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Oi, bank manager. Only you've got my email address - where're these TROJANS coming from?

Santander scratches head over mystery malware barrage

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Santander customers are continuing to complain about receiving trojans and other junk to email addresses exclusively used with the bank. The reports began last month, prompting promises of an investigation by Santander. It's still unclear whether email addresses leaked from the bank or one of its affiliates.

Independent experts said that fingering the source of this type of leak can be hard to determine.

We first heard of problems from Reg reader “Paul” in mid November. "In the last few days, I've started to receive a number of spam/virus emails sent to a unique email address only given to and used by the Santander bank to contact me," he told us.

Checks at the time revealed that Santander had already launched an investigation in response to similar reports, as SC Magazine reported in early November.

A trojan was being sent to private email addresses that, according to complaints and reports, should only have been known by institutions including Santander Bank, the UK Government Gateway and NatWest's FastPay service. The attacks were first detected by Belgian security firm MX Lab.

A substantial sample of the offending emails contain reference to a supposed "Direct Debiting Seminar Invite" and a trojan in an attached ZIP file, as explained in a blog post by MX Labs here.

Attacks against unique email addresses registered with Santander have continued into December, with another Reg reader reporting the problem a few days ago. It's unclear whether or not this is the second wave of the same attack.

Reg reader “Andrew” told us: "It appears that Santander may have had a data-breach: the customised unique email address I gave exclusively to them is now being used to send me junk email, trojans."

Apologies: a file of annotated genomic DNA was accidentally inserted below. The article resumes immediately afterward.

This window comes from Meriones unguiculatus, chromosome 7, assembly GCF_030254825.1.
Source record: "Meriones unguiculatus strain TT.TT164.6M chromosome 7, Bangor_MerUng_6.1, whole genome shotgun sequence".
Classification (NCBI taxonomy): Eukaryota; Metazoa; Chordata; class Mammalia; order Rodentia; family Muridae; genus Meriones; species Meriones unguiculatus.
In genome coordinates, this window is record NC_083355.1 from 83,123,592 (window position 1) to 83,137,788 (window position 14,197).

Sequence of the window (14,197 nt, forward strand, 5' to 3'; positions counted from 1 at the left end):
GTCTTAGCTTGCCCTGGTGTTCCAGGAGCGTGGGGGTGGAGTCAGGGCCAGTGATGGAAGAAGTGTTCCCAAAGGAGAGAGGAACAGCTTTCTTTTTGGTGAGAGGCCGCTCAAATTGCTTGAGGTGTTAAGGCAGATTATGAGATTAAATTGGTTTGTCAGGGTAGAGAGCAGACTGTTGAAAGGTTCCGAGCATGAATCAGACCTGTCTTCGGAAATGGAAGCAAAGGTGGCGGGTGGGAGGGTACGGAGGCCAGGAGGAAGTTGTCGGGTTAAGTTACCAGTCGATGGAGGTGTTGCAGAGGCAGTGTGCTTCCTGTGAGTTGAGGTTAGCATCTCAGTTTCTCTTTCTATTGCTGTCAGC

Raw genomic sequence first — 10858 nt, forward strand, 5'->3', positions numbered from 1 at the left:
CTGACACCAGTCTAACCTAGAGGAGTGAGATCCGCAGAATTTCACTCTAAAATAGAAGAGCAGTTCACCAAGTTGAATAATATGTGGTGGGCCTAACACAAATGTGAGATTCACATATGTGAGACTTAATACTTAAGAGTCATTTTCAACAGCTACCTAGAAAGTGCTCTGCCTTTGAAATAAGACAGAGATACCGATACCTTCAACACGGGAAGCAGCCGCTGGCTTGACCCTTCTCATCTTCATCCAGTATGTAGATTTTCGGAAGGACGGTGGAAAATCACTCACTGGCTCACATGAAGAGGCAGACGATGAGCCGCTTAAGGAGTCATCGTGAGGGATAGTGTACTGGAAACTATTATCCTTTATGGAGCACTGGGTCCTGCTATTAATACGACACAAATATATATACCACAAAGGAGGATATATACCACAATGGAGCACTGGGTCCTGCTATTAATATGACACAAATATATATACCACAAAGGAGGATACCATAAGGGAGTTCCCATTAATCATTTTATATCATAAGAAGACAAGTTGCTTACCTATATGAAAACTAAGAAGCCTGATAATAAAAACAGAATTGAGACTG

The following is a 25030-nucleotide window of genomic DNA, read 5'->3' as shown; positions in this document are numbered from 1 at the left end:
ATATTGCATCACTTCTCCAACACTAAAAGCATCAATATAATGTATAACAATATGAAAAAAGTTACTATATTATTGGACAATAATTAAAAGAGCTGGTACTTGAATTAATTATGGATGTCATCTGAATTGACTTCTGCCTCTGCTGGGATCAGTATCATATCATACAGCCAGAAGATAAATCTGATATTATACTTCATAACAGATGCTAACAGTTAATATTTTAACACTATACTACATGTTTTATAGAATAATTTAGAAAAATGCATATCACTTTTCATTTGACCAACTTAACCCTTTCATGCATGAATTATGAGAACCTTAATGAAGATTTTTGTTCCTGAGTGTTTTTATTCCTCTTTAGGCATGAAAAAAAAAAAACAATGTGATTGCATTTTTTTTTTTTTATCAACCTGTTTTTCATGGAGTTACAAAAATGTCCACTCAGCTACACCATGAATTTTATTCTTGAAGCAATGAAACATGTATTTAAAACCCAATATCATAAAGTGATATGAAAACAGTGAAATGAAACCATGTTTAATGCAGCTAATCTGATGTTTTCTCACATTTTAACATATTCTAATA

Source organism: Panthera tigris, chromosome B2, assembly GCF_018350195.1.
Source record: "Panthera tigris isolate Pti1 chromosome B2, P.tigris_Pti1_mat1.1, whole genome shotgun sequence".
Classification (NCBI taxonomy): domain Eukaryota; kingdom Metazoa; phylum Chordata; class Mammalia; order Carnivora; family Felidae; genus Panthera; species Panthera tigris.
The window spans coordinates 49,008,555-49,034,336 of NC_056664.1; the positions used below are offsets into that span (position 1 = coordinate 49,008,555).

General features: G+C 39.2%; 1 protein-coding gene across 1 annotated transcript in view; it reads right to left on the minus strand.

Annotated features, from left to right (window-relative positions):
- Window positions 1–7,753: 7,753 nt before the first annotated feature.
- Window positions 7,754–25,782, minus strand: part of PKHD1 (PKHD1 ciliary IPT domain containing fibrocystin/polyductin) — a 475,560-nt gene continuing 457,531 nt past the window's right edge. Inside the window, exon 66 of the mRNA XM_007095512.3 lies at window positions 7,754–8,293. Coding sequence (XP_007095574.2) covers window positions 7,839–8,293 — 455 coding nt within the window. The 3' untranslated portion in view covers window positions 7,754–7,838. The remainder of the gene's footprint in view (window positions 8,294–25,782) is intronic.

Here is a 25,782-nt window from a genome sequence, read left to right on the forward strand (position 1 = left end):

According to a thread on UK financial advice website Money Saving Expert, Andrew and Paul are far from the only one to run against this problem. There's been a steady stream of reports on the issue since mid-November.

There's no suggestion that any of the bank's more sensitive systems are leaking, but those who submitted posts to the MSE thread are worried about the junk mail they're receiving after email addresses supplied to the bank somehow leaked out.

In a statement, Santander told El Reg that it's continuing to investigate a possible data breach involving email addresses supplied to them:

Our investigation is ongoing. If, when it is completed, a breech [sic] has occurred we will follow the correct procedure in reporting this to the relevant authorities.

These kind of problems crop up regularly and are far from limited to Santander. It's a familiar story: someone receives a malicious email address in a unique email address box only used to register an account with one entity (typically a bank). They cry foul and tell us the bank must have had its email database breached. This is a regular theme of items in Vulture Central's mailbag.

Beginner's guide to SSL certificates

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